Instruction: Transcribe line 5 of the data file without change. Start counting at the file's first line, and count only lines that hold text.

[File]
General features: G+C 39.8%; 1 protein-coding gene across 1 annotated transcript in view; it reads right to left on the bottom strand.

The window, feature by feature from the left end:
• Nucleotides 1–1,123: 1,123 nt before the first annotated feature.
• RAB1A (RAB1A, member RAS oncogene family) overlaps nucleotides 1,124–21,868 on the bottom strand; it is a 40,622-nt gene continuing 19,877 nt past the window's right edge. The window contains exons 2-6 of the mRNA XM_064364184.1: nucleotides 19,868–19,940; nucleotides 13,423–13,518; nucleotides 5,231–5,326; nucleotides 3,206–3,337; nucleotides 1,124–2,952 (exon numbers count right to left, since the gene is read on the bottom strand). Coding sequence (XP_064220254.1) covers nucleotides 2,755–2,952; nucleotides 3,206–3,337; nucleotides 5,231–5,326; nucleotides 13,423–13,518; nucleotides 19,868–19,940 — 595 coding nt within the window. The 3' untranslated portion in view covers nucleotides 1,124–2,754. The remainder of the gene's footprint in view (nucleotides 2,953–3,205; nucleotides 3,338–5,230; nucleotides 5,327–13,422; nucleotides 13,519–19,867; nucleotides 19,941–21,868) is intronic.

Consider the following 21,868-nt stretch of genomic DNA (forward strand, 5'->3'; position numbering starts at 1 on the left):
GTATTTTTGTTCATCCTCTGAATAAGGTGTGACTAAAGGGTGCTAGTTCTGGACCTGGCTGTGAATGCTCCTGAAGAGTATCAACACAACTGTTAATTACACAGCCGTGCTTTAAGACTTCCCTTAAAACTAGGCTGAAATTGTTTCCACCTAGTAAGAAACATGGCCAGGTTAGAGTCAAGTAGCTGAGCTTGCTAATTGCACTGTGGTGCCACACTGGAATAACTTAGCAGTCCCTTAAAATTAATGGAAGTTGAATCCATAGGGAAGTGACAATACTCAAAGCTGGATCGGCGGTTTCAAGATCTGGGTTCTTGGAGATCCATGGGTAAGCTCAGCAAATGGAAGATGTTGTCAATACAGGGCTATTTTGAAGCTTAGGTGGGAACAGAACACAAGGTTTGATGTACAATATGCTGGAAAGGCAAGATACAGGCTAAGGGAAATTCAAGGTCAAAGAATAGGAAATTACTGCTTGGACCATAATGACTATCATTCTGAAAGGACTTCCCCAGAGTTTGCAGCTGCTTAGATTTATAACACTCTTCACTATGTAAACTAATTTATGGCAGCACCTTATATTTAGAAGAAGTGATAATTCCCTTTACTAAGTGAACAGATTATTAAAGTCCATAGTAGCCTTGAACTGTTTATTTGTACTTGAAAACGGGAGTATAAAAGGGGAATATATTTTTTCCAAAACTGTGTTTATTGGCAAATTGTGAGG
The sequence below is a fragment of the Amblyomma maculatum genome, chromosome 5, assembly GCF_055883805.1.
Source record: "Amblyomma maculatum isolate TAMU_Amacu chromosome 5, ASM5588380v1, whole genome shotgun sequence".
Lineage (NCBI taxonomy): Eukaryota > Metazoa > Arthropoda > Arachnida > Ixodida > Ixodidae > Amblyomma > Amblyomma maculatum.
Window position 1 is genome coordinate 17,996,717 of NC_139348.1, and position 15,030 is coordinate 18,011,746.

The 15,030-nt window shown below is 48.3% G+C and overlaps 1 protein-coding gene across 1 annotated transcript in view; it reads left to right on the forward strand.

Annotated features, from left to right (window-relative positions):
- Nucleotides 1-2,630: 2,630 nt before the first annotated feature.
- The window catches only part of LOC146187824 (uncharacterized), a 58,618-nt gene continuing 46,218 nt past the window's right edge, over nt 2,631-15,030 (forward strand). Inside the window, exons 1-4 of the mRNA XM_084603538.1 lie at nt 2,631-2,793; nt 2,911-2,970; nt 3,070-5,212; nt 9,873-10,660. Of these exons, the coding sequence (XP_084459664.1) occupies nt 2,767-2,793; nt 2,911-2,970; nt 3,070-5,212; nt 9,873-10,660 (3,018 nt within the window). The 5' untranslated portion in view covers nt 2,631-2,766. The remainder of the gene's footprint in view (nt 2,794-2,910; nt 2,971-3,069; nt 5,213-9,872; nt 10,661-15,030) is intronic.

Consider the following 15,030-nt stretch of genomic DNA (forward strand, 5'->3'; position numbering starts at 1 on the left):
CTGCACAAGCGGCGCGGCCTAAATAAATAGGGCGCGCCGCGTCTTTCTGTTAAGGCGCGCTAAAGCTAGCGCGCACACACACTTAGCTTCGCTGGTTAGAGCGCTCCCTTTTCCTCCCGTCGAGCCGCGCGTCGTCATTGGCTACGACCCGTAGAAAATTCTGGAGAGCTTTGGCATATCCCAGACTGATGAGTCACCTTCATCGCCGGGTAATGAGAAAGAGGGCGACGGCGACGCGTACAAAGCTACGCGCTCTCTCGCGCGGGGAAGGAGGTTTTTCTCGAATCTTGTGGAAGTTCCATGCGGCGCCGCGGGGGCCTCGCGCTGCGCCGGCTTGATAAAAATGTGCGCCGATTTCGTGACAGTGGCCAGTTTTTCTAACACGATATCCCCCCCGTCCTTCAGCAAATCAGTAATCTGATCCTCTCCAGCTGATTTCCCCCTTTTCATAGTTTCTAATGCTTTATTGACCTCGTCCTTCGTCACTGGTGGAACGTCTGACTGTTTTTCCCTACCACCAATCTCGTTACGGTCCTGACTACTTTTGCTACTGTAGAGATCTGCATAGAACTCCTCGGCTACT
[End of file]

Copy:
Consider the following 21,868-nt stretch of genomic DNA (forward strand, 5'->3'; position numbering starts at 1 on the left):